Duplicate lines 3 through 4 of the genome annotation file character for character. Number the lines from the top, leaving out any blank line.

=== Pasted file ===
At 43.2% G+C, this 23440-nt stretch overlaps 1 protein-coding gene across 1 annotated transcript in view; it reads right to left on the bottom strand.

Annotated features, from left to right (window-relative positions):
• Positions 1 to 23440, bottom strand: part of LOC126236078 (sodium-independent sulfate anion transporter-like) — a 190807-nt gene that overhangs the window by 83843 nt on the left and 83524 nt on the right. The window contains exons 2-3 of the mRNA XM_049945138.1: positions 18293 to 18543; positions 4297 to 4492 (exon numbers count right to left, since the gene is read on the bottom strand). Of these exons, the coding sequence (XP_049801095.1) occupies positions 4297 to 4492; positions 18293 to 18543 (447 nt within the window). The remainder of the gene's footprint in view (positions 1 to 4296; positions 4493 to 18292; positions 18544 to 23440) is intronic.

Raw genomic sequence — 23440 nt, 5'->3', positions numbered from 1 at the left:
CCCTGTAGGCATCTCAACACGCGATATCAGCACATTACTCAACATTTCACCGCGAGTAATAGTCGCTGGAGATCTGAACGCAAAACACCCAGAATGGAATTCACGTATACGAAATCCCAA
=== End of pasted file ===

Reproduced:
• Positions 1 to 23440, bottom strand: part of LOC126236078 (sodium-independent sulfate anion transporter-like) — a 190807-nt gene that overhangs the window by 83843 nt on the left and 83524 nt on the right. The window contains exons 2-3 of the mRNA XM_049945138.1: positions 18293 to 18543; positions 4297 to 4492 (exon numbers count right to left, since the gene is read on the bottom strand). Of these exons, the coding sequence (XP_049801095.1) occupies positions 4297 to 4492; positions 18293 to 18543 (447 nt within the window). The remainder of the gene's footprint in view (positions 1 to 4296; positions 4493 to 18292; positions 18544 to 23440) is intronic.

Raw genomic sequence — 23440 nt, 5'->3', positions numbered from 1 at the left: